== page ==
discounters. They are bit of a challenge, aren't they?

Clearly to date we have seen

the demise of what were the two

big discounters in our market,

in Bi-Lo and before that

Franklins. Both of those

owned that territory in the

past. There has been a little

bit of a swap in the share in

there. What we have seen

around the world, other than in

Germany, let's take the UK as a

good example, combined, all the

discount ers there were circa 9

to 10% of the market but we

have seen one of them pack up

and sell out to Asda in

particular. I think there

will always be an will always be an opportunity

for people that want a

shortened and abbreviated

range, that are not interested

in buying brand products and are

are interested in packing their

own bags and standing in long

queues and maybe getting a little bit extra out of the

tape at the end. But there are

many that just say 'I like the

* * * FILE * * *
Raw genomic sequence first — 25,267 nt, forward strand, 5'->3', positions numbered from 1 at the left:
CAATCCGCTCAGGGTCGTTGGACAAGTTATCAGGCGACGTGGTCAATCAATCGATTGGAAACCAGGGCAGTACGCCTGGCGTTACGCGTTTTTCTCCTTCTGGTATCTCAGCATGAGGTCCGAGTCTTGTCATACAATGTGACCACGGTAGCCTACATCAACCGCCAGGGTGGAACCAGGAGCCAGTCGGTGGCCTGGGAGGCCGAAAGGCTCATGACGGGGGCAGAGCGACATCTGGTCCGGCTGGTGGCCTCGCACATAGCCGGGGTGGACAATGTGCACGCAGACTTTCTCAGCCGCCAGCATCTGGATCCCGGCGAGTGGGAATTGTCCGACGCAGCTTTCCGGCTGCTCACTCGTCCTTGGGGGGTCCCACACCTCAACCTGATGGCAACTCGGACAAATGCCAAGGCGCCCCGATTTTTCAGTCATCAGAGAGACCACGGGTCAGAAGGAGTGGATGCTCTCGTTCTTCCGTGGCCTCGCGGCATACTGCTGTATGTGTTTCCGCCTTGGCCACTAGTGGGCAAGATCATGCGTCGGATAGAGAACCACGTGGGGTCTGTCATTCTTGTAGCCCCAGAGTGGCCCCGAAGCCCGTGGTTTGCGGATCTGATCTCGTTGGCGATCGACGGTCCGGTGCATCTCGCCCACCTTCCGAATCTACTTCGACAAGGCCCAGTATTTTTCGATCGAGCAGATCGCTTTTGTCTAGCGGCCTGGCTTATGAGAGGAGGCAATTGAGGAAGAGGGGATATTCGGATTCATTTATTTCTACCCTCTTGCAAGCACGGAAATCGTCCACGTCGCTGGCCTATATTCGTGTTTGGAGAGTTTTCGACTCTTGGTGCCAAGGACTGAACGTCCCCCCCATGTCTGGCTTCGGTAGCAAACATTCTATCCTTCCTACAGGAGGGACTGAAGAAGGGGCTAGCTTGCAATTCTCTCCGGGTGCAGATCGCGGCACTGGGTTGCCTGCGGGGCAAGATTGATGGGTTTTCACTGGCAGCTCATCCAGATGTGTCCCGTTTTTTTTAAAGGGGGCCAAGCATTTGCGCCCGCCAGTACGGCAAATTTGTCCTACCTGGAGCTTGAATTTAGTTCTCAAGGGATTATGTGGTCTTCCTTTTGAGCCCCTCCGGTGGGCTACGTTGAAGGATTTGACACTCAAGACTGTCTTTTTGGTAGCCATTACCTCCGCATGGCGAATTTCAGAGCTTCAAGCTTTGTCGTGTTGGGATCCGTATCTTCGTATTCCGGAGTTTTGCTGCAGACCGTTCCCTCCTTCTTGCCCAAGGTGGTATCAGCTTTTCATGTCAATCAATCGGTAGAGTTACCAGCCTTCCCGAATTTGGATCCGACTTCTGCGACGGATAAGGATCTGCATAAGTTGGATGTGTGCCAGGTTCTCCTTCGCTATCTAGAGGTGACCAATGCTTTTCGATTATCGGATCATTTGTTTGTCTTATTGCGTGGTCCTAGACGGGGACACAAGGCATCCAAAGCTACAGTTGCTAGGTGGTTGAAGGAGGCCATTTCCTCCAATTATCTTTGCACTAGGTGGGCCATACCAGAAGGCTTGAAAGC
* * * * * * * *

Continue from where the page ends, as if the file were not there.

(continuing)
excitement of having brands and

having choice and I like the

fact that someone packs my bag

for me and I can get a bag' et cetera et cetera. There will

be a place for both of us. Can

you tell us the purpose of the acquisition of Cellarmasters

acquisition of Cellarmasters

that you announced on Friday

which obviously is, among other

things, a bottler of wine.

There is a huge glut of wine in

Australia at the moment, surely

you don't need to buy a bottle,

you can get wine anywhere. And

we can. What they do have is

a strong and growing business

in direct-to-home through their

virus wine club - various wine clubs.

clubs. They sell brands not

available on the regional

marketplace. It was

interesting talking to a young

journalist earlier today, he is

a member of Cellarmasters and

he waxed lyrical about the

brands. If you get a bigger

share of the journalististic market, you will be made?

Including you? Thanks for

joining us. Pleasure. That's it for the program. You

it for the program. You can

read a transcript or watch a

video and a vodcast of all

today's stories and interviews

Thanks on our web site later on.

Hello again, welcome to Offsiders

drags on with the AFL and the